Posted May 5, 2011
Here is a book for anyone who deals with asking for money. It is posted to enable you to enter into the mind and challenges philanthropists/parishioners/grantees face when considering to give you money.
Book: Give $Mart: Philanthropy That Gets Results
Authors: Thomas J. Tierney and Joel L. Fleishman
Public Affairs. New York. 2011. Pp. 245
An Excerpt from the Jacket:
In the first half of the twenty-first century, giving to family and community foundations alone will be ten times in today’s dollars what it was throughout the entire twentieth century. Yet despite tremendous innovation in the social sector, philanthropy’s natural state is under-performance. Not since Andrew Carnegie wrote The Gospel of Wealth has a book been written that provides practical guidance for donors to get the most impact from their giving.
Almost a decade ago, Thomas J Tierney left Bain & Company to co-found The Bridgespan Group, a nonprofit focused on helping donors and nonprofit leaders to develop and execute strategies to accelerate social change. In Give Smart, Tierney pools his hands-on knowledge with philanthropy expert Joel L. Fleishman to create a much-needed primer for philanthropists and the nonprofit organizations they support — including those of the Bill and Melinda Gates Foundation and the John D. And Catherine T. MacArthur Foundation — Give Smart picts up where Jim Collins’ Good to Great and the Social Sectors left off and presents the definitive guide for engaged donors and nonprofit leaders.
An Excerpt from the Book:
Broadly stated, a win in philanthropy is a win for society, a change for the better that probably wouldn’t have occurred without a concerted effort to bring it about. Maybe that’s a polluted river brought back to life, or lower maternal mortality rates in a developing country, or a sharp increase in the number of a city’s chronically homeless men and women placed in permanent housing.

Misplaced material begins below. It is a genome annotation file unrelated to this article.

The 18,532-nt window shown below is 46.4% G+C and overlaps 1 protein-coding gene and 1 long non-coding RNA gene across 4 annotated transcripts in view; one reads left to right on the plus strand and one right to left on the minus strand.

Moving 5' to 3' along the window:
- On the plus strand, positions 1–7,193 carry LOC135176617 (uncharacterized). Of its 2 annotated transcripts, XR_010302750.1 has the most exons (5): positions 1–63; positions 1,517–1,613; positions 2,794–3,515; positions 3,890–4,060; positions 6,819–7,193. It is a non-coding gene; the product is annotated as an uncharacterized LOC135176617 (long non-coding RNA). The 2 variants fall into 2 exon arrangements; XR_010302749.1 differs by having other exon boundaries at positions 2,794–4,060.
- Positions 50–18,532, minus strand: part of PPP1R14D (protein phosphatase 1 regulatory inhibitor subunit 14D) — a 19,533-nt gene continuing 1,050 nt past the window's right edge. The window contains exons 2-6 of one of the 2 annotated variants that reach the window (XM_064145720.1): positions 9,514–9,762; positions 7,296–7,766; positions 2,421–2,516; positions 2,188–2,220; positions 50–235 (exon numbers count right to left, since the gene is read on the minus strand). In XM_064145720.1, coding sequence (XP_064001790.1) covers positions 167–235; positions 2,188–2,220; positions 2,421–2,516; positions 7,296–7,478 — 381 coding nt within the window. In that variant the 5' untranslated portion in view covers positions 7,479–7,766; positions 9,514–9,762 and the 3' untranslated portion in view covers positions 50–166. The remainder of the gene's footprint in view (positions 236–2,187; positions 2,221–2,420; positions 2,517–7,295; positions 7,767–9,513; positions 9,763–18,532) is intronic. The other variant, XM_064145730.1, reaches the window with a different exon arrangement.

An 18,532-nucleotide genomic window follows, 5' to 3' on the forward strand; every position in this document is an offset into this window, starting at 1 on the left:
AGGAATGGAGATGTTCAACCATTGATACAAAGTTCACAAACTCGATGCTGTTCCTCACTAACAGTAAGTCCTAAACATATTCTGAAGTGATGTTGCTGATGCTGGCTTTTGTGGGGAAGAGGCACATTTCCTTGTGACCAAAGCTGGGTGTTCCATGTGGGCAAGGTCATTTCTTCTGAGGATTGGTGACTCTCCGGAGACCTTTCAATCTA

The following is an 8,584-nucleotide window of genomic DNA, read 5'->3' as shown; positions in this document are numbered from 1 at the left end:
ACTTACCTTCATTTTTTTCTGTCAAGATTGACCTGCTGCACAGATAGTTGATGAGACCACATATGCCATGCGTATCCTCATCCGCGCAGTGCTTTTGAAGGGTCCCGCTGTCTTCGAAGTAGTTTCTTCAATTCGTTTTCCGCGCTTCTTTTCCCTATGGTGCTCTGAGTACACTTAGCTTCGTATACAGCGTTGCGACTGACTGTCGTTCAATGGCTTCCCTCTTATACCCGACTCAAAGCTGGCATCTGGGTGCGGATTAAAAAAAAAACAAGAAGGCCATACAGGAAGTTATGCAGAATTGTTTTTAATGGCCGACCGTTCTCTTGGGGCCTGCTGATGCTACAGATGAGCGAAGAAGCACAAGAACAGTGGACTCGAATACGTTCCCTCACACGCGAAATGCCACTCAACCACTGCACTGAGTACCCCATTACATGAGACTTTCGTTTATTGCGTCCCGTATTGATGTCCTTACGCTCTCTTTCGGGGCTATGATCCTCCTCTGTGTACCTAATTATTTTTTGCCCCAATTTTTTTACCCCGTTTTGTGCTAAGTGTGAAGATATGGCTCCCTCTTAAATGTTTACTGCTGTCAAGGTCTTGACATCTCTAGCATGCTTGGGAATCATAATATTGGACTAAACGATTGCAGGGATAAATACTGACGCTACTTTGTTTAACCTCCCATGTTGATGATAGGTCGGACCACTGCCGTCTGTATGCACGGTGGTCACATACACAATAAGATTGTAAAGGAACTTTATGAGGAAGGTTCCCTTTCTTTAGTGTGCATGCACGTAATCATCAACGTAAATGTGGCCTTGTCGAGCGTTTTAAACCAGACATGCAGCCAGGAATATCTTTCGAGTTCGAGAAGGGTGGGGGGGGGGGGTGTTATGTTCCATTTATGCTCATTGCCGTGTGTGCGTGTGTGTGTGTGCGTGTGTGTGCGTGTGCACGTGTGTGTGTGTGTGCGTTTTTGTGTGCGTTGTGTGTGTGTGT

Getting clear about what will constitute success for a given grant or initiative involves translating the win you envision for society into some real-world result or outcome that can inform decisions about how and where to allocate precious resources more effectively. The broader the win you envision, the more important it will be to develop some real specificity about what it is you intend to accomplish with your piece of the puzzle.
For example, suppose that climate change is the issue you feel passionate about. You (like us) may have heard philanthropists wax eloquent about their determination to “reverse global warming.” Such a vision can be inspirational and highly motivating. But besides being too big for any single nation-state — let alone any individual donor or foundation — to achieve, it is also too broad to help you make tradeoffs. As a result, it cannot provide a useful lens for making decisions about how to allocate scarce philanthropic resources most effectively.
To develop that kind of strategic clarity, you need to translate your vision of a world in which global climate change has been reversed into specific high-level outcomes that can drive resource-allocation decisions and tradeoffs. What might qualify? The passage of federal cap-and-trade legislation in the United States. Ten thousand acres of Brazilian rain forest saved from logging. A reduction in carbon emissions from coal-fired power plants in China.
Table of Contents:
1. What are my values and belief?
2. What is “success,” and how can it be achieved?
3. What am I accountable for?
4. What will it take to get the job done?
5. How do I work with grantees?
6. Am I getting better?
A Monday morning checklist
Special acknowledgment: Nan Stone